- Physician-Assisted Death in Canada: the Next Four Months
- January 29, 2016 | Authors: Daphne Jarvis; Ewa Krajewska; Barbara Walker-Renshaw
- Law Firm: Borden Ladner Gervais LLP - Toronto Office
- In a decision released on January 15, 2016, the Supreme Court of Canada has granted the Attorney General of Canada a further four month extension beyond February 6, 2016, of the suspension of constitutional invalidity of the Criminal Code provisions relating to physician assisted death. In addition, in a 5:4 decision, the Supreme Court has allowed Québec to be exempted from that suspension (i.e., Québec's law can go into effect), and it is allowing individuals who wish to seek assistance from a physician in accordance with the criteria set out in the SCC's previous reasons (para 127) to bring applications to the superior court in each other province or territory for relief during the period of extension.
At paragraph 127 of its previous decision, the Supreme Court provided that a person may receive the assistance of a physician to end their life, so long as the person:
- Is a competent adult;
- Clearly consents to the termination of life; and
- Has a grievous and irremediable medical condition (including an illness, disease or disability) that causes enduring suffering that is intolerable to the individual in the circumstances of his or her condition. (Irremediable does not require the patient to undertake treatments that are not acceptable to the patient.)
It may be recalled that when the Carter case first came before the British Columbia Supreme Court, Justice Lynn Smith carved out a specific exemption for Gloria Taylor, one of the plaintiffs, so that she would not have to wait out the appeal process should she desire a physician-assisted death.
Assistance on what a court would consider in granting an exemption to an individual can therefore be gleaned from the following process that Justice Smith outlined in order for Ms. Taylor to receive her constitutional exemption:
a. Ms. Taylor provides a written request (presumably to her physician).
b. Her attending physician attests that Ms. Taylor is terminally ill and near death, and there is no hope of her recovering [Note — the SCC did not accept this test, and modified it to be that the applicant would have a grievous and irremediable medical condition that causes enduring suffering that is intolerable to the individual].
c. Her attending physician attests that Ms. Taylor has been:
i. informed of her medical diagnosis and prognosis;
ii. informed of the feasible alternative treatments, including palliative care options;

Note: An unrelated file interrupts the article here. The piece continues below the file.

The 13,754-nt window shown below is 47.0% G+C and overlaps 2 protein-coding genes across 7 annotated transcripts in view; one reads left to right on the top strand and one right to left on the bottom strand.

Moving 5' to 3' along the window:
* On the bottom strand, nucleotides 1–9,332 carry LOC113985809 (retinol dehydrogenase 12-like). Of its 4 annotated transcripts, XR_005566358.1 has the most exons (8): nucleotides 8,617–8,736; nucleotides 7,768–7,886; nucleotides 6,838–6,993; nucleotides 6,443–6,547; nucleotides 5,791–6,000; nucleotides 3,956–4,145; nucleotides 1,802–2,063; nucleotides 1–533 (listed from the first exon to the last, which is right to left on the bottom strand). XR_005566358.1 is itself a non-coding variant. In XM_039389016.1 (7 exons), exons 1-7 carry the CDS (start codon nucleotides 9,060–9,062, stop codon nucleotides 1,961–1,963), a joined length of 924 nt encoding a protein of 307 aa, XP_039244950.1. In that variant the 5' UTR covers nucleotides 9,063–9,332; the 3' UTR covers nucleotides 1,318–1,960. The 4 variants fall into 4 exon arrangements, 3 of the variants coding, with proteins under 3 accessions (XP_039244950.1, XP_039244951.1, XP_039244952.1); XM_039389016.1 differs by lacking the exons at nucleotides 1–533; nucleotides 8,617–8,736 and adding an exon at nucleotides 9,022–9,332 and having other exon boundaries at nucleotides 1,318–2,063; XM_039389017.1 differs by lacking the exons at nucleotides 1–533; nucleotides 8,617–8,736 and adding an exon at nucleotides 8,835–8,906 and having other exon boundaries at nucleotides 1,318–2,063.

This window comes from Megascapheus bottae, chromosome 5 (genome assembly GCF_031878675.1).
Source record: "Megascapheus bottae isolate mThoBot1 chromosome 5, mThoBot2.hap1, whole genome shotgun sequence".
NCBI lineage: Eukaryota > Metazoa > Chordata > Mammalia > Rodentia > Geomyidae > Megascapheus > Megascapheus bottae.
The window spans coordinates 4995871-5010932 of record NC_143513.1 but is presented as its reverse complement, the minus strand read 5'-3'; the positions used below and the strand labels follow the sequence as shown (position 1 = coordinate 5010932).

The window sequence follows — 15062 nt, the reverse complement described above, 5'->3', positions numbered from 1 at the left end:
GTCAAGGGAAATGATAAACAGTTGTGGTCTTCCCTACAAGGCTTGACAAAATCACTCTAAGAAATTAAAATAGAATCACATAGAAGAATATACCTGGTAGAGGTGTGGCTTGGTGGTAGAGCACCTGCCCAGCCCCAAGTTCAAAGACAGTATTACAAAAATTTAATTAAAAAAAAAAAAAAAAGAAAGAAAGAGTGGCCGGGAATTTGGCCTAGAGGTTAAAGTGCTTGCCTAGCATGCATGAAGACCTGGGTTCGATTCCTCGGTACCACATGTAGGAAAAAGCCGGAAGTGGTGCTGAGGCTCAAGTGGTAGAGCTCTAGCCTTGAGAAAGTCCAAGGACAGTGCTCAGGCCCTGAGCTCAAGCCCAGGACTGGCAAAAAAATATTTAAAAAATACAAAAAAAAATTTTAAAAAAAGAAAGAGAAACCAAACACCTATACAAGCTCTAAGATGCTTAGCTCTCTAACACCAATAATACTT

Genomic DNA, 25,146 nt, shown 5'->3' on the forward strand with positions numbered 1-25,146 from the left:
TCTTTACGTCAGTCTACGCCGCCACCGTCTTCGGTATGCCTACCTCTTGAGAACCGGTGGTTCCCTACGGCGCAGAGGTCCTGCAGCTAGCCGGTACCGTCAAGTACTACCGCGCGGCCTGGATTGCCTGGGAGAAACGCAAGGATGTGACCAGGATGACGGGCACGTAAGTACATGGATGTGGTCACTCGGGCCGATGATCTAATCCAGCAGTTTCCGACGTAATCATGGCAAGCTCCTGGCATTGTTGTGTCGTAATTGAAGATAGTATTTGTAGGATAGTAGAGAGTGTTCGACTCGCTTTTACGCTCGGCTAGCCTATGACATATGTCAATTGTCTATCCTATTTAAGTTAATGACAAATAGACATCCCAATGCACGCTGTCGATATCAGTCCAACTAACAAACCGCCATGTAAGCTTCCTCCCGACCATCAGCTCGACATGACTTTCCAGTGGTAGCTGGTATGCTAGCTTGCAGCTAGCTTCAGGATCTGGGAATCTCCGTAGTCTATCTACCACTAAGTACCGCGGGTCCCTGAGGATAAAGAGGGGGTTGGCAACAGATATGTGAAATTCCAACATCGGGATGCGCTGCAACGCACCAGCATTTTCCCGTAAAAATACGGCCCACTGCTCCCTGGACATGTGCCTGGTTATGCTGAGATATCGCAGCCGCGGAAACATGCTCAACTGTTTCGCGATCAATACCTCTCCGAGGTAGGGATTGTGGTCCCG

iii. informed of the risks associated with physician-assisted dying and the probable result of the medication proposed for use in her physician-assisted death;
iv. referred to a physician with palliative care expertise for a palliative care consultation;
v. advised that she has a continuing right to change her mind about terminating her life.
d. Her attending physician and a consulting psychiatrist each attest that Ms. Taylor is competent and that her request for physician-assisted death is voluntary and non-ambivalent. If a physician or consulting psychiatrist has declined to make that attestation, that fact will be made known to subsequent physicians or consulting psychiatrists and to the court.
e. Her attending physician attests to the kind and amount of medication proposed for use in any physician-assisted death that may occur.
f. Unless Ms. Taylor has become physically incapable, the mechanism for the physician assisted death shall be one that involves her own unassisted act and not that of any other person.
The British Columbia Supreme Court indicated that once these conditions were met, Ms. Taylor could then make an application to the Court, without notice to any other party, and upon proof of the above to the Court's satisfaction, the Court shall order that:
a. a physician may legally provide Ms. Taylor with a physician-assisted death at the time of her choosing provided that Ms. Taylor is, at the material time:
i. suffering from enduring and serious physical or psychological distress that is intolerable to her and that cannot be alleviated by any medical or other treatment acceptable to her;
ii. competent, and voluntarily seeking a physician-assisted death, in the opinion of the assisting physician and a consulting psychiatrist;
b. notwithstanding any other provision of law, should Ms. Taylor seek and obtain a physician-assisted death, that the assisting physician be authorized to complete her death certificate indicating death from her underlying illness as cause of death.
With no further guidance from the SCC, we would anticipate that these are the same processes and evidence which a judge of any provincial or territorial Superior Court would require before authorizing a physician-assisted death.
The bringing of such a court application would be initiated by the individual seeking the physician-assisted death, almost certainly with the assistance of his or her own legal counsel. There is no suggestion that any physician would be obliged to provide the attestations (likely by way of an affidavit) referred to. A physician willing to provide such an attestation would be wise to have some independent legal guidance through that process, particularly during this interim period of time in which governments and regulators are considering and drafting the legislation and any guidelines that will govern this issue. To the extent that some provincial regulators have already released draft guidelines (as has the CPSO in Ontario), they should also be referenced.